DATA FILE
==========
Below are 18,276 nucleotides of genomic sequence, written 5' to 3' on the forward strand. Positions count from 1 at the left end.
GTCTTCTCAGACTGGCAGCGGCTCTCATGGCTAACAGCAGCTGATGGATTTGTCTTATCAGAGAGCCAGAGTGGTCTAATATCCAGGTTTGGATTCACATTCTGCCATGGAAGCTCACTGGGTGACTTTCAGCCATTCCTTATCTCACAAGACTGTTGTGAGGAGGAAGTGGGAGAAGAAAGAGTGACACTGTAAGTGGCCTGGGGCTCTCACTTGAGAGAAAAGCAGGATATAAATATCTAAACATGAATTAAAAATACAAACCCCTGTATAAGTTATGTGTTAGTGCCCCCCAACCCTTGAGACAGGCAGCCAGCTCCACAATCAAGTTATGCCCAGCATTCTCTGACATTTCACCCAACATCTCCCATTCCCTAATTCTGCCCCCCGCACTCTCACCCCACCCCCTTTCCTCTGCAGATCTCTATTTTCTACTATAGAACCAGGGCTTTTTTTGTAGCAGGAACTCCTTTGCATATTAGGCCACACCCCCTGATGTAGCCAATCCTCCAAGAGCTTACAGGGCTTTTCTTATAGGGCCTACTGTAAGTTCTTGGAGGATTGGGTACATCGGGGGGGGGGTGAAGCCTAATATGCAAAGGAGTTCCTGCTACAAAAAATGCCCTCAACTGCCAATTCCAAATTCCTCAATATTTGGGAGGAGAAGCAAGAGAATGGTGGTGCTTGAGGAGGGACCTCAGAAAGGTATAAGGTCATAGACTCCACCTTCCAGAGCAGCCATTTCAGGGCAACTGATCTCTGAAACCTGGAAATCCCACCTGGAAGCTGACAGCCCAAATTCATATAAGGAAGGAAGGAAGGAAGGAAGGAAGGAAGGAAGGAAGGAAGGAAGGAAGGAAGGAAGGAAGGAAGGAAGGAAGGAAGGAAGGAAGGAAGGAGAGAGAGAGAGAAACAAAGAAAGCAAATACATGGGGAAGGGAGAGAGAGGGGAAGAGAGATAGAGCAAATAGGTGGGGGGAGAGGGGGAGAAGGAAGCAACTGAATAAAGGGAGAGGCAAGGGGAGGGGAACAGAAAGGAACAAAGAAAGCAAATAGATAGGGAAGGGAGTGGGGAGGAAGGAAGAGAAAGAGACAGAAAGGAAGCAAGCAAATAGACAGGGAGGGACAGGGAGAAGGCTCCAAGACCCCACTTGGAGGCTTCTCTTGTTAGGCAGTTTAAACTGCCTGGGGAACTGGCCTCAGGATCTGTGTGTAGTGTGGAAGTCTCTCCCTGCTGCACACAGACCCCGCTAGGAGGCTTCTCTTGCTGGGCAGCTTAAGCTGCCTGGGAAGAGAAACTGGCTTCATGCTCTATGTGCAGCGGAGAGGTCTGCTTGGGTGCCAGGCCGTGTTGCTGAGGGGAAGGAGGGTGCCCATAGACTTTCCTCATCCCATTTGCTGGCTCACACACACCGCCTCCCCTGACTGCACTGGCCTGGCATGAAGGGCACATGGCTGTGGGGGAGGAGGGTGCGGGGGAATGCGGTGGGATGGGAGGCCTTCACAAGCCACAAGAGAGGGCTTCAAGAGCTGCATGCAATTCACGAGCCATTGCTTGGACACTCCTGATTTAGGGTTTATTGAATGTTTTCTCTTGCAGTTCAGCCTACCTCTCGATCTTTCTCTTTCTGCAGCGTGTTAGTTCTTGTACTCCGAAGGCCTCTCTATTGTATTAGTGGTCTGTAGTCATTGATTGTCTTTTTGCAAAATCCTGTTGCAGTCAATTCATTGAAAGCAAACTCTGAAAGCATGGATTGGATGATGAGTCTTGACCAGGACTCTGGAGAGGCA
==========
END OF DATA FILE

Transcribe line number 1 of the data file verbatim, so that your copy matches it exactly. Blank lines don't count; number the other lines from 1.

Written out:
Below are 18,276 nucleotides of genomic sequence, written 5' to 3' on the forward strand. Positions count from 1 at the left end.